We have performed cDNA sequencing and homology analyses to elucidate the complete amino acid composition for a superficial zone protein (SZP) from human and bovine cartilage which has previously been shown to be a proteoglycan specifically synthesized by chondrocytes located at the surface of bovine articular cartilage and also some synovial lining cells. The results of this study indicate that cartilage SZP is homologous with a glycoprotein first described as the precursor protein of a megakaryocyte stimulating factor (MSF). Sequence comparisons and analyses indicate that (i) the amino acid composition of SZP is highly conserved between bovine and human species, (ii) SZP contains structural motifs at the N- and C-termini which are similar to those found in vitronectin and which may impart cell-proliferative and matrix-binding properties to the molecule, and (iii) SZP contains large and small mucin-like repeat domains composed of the sequences KEPAPTTT/P (76–78 repeats) and XXTTTX (6–8 repeats), respectively, which occur within a large central region of ∼940 amino acids. The mucin-like domains are likely to be substituted with O-linked oligosaccharides which would impart lubricating properties to SZP which in part accumulates at the articular cartilage–synovial fluid interface. Additionally, we have shown that interleukin-1 inhibits the biosynthesis of chondrocyte SZP, while TGF-β and IGF-1 increase its biosynthesis, and that in pathological (osteoarthritic) human articular cartilage SZP mRNA can be expressed as an alternatively spliced variant lacking exons 4 and 5 which encode a potential heparin binding domain. The occurrence of different SZP alternative splice variants and the differential expression of SZP in the presence of cytokines and growth factors suggest that SZP may play an important cytoprotective role by preventing cellular adhesion to the articular cartilage surface in normal cartilage metabolism. Modifications to the structure of SZP, coupled with inhibition of SZP synthesis during inflammation, may account for the attachment and invasion of pannus observed in inflammatory joint diseases.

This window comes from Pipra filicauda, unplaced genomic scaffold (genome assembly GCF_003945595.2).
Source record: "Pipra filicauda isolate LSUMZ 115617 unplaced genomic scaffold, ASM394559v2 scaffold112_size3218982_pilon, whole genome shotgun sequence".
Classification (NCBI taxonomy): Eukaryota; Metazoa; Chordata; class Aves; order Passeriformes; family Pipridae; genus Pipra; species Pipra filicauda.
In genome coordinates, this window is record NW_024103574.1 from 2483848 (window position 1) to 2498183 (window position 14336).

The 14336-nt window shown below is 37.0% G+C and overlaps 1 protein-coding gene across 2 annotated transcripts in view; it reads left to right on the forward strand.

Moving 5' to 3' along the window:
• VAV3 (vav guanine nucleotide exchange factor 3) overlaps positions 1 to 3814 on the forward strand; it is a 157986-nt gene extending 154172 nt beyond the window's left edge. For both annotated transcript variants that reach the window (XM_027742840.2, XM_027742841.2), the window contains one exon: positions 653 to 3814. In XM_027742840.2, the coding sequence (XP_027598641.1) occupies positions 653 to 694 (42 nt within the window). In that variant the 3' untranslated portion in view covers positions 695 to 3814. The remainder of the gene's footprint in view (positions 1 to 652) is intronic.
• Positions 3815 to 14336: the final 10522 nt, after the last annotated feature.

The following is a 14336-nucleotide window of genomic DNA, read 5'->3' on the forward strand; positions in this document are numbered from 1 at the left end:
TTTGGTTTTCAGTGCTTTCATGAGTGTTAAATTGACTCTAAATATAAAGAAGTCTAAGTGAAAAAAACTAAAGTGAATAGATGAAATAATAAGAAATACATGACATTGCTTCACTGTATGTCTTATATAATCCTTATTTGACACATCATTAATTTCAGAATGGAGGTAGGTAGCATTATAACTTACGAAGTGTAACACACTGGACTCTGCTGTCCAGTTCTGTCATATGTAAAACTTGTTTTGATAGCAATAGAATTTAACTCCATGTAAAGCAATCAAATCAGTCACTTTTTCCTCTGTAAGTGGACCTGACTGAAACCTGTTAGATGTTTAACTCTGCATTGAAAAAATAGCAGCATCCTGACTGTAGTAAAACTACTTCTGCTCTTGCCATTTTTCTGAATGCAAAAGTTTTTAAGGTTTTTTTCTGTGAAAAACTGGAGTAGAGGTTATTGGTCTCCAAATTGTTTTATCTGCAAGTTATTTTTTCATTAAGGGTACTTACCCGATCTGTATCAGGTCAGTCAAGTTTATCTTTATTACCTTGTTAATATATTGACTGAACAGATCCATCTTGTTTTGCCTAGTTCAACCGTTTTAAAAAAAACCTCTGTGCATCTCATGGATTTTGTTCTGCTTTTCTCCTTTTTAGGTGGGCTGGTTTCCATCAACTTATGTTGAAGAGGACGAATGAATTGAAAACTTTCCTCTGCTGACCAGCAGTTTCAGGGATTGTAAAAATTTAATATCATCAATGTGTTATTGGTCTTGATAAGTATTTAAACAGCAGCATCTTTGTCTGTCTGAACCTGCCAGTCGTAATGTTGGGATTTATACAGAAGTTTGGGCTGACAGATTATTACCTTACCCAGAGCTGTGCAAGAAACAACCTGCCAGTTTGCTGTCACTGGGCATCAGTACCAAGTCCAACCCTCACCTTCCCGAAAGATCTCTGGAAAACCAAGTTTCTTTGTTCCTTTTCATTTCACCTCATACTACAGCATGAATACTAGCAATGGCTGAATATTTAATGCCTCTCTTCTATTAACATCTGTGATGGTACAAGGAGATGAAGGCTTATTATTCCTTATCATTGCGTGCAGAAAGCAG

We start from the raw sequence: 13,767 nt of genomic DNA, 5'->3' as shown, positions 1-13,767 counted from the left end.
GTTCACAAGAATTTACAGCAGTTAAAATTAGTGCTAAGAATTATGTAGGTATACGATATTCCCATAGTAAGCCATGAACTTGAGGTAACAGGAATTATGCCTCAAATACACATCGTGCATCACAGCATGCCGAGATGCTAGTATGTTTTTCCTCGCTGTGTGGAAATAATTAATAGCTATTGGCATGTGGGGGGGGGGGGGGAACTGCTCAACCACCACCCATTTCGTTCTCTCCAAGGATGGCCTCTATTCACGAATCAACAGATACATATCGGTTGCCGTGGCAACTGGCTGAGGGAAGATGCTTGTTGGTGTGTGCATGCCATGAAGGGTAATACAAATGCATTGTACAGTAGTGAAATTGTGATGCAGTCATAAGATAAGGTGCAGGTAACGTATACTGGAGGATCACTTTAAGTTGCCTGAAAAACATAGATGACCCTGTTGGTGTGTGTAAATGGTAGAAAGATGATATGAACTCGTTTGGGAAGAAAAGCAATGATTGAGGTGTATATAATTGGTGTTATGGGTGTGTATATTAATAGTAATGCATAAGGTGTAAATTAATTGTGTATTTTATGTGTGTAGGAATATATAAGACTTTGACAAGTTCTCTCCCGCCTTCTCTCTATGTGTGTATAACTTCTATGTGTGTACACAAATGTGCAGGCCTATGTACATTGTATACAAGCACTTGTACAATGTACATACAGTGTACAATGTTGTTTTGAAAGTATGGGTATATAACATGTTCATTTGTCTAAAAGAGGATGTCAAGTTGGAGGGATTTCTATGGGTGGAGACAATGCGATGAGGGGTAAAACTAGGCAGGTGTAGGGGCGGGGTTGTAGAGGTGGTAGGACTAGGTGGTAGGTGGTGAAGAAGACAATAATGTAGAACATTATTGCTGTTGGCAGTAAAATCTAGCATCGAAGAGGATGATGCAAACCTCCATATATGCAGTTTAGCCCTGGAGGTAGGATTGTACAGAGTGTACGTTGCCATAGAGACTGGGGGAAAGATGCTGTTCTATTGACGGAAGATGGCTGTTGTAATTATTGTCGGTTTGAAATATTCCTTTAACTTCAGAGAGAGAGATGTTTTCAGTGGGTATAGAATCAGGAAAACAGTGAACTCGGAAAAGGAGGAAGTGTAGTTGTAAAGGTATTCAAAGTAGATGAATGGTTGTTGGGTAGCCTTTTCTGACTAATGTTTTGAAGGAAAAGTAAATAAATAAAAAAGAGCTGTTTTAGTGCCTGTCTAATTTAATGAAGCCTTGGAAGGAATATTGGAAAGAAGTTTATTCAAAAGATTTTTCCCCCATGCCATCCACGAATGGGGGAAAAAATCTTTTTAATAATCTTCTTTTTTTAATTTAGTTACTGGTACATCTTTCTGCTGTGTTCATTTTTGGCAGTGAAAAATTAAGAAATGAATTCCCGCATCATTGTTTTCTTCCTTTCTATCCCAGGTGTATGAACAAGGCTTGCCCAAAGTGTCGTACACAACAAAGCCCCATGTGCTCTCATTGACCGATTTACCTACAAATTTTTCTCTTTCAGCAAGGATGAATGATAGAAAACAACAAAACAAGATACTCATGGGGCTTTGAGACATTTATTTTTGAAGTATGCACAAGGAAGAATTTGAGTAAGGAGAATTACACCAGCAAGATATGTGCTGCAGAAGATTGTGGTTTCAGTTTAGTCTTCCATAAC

cartilage; chondrocyte; superficial zone protein/proteoglycan; megakaryocyte stimulating factor